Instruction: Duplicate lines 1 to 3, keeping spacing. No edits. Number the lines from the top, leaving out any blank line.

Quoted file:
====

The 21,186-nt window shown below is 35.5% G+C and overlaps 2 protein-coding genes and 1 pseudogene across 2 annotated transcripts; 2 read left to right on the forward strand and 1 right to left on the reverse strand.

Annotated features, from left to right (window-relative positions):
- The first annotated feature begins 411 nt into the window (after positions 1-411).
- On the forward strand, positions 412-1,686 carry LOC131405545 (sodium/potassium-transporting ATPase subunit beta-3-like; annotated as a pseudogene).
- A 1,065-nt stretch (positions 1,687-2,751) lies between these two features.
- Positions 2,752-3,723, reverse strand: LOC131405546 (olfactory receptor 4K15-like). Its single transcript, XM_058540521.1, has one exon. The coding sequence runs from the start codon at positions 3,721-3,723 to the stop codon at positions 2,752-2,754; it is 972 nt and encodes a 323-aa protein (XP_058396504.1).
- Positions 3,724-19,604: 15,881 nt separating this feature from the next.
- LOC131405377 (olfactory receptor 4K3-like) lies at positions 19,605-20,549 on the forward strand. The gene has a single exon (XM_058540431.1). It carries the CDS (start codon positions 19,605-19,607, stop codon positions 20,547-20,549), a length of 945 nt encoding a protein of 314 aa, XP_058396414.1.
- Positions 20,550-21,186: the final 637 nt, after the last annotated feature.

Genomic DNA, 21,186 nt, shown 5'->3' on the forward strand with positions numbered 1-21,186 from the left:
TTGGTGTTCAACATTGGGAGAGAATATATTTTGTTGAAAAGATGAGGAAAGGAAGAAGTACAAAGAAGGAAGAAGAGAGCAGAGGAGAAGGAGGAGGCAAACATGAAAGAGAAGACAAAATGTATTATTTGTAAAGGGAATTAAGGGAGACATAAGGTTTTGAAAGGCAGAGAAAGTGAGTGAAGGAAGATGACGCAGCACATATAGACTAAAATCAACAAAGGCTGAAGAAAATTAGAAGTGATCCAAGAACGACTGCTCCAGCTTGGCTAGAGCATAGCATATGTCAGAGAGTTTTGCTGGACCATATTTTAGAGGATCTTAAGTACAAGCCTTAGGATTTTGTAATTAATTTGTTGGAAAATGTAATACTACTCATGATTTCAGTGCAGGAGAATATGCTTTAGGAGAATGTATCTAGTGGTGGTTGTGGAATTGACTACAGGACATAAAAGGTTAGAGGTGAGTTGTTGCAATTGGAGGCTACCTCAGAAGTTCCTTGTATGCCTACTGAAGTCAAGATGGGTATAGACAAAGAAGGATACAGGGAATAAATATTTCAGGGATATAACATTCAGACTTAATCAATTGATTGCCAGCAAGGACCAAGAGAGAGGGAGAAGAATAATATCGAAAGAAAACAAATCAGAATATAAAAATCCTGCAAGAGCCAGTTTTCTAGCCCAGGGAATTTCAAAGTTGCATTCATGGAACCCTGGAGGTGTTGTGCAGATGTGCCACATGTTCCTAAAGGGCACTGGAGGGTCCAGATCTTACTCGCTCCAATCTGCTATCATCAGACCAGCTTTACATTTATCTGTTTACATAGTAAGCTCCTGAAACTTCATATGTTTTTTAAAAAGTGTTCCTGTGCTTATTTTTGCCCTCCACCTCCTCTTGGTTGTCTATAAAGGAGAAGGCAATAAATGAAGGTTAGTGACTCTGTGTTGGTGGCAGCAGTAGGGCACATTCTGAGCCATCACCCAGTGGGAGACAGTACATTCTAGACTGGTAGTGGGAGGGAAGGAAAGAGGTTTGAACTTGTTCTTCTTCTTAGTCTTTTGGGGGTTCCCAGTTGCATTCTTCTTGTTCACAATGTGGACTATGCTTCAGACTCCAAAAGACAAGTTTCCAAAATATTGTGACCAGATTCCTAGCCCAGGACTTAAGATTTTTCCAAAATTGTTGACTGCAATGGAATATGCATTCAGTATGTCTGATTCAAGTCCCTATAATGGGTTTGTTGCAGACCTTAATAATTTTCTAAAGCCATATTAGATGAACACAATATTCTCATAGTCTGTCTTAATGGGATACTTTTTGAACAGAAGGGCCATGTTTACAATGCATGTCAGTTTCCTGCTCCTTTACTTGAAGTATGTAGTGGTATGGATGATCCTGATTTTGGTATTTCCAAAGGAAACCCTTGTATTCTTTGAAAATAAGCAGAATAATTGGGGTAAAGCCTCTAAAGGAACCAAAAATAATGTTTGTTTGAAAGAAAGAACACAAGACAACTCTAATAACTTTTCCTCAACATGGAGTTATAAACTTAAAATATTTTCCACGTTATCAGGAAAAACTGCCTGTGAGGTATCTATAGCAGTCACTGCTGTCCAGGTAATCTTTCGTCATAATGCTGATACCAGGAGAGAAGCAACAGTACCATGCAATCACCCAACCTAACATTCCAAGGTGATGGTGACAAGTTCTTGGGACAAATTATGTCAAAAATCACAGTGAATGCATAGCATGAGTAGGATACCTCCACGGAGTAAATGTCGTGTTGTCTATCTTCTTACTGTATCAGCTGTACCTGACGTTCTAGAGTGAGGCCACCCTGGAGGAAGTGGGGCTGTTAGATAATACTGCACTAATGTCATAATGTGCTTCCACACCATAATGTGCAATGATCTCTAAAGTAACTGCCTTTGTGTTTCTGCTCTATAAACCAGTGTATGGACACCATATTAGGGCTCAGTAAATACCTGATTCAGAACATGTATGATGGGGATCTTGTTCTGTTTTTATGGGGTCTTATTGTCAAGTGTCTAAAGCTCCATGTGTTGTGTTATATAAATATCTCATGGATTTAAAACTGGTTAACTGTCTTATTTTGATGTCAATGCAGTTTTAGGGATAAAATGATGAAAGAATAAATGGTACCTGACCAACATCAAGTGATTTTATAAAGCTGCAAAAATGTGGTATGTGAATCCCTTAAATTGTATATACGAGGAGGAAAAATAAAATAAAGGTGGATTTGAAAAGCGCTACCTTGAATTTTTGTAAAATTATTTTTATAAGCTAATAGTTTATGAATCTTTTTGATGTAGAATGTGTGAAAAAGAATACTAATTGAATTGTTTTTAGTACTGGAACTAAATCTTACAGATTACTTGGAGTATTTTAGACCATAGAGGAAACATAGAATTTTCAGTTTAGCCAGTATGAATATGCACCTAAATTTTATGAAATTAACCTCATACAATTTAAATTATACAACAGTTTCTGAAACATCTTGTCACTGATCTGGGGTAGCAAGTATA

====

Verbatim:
The 21,186-nt window shown below is 35.5% G+C and overlaps 2 protein-coding genes and 1 pseudogene across 2 annotated transcripts; 2 read left to right on the forward strand and 1 right to left on the reverse strand.

Annotated features, from left to right (window-relative positions):
- The first annotated feature begins 411 nt into the window (after positions 1-411).